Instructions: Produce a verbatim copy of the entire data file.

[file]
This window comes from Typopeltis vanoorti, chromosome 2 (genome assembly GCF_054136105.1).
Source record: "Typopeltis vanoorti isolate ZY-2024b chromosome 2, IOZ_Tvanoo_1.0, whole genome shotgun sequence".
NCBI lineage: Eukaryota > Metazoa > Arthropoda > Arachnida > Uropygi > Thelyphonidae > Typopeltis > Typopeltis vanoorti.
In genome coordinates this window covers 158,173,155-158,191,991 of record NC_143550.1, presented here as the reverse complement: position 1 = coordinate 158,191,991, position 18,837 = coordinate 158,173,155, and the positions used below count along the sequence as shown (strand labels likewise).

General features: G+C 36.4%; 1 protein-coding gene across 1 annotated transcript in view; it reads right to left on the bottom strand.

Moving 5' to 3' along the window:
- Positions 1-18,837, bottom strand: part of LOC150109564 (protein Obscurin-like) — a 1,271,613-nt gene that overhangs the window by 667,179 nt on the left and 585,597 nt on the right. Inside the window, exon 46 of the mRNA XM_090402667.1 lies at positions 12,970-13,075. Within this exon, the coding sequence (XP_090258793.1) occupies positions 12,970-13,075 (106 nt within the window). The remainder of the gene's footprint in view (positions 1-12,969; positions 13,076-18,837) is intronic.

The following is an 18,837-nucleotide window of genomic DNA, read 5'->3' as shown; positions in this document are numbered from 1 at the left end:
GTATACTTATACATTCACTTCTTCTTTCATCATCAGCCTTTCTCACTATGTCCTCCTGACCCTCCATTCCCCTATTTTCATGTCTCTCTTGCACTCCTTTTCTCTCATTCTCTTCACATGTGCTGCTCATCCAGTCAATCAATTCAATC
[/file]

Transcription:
This window comes from Typopeltis vanoorti, chromosome 2 (genome assembly GCF_054136105.1).
Source record: "Typopeltis vanoorti isolate ZY-2024b chromosome 2, IOZ_Tvanoo_1.0, whole genome shotgun sequence".
NCBI lineage: Eukaryota > Metazoa > Arthropoda > Arachnida > Uropygi > Thelyphonidae > Typopeltis > Typopeltis vanoorti.
In genome coordinates this window covers 158,173,155-158,191,991 of record NC_143550.1, presented here as the reverse complement: position 1 = coordinate 158,191,991, position 18,837 = coordinate 158,173,155, and the positions used below count along the sequence as shown (strand labels likewise).

General features: G+C 36.4%; 1 protein-coding gene across 1 annotated transcript in view; it reads right to left on the bottom strand.

Moving 5' to 3' along the window:
- Positions 1-18,837, bottom strand: part of LOC150109564 (protein Obscurin-like) — a 1,271,613-nt gene that overhangs the window by 667,179 nt on the left and 585,597 nt on the right. Inside the window, exon 46 of the mRNA XM_090402667.1 lies at positions 12,970-13,075. Within this exon, the coding sequence (XP_090258793.1) occupies positions 12,970-13,075 (106 nt within the window). The remainder of the gene's footprint in view (positions 1-12,969; positions 13,076-18,837) is intronic.

The following is an 18,837-nucleotide window of genomic DNA, read 5'->3' as shown; positions in this document are numbered from 1 at the left end:
GTATACTTATACATTCACTTCTTCTTTCATCATCAGCCTTTCTCACTATGTCCTCCTGACCCTCCATTCCCCTATTTTCATGTCTCTCTTGCACTCCTTTTCTCTCATTCTCTTCACATGTGCTGCTCATCCAGTCAATCAATTCAATC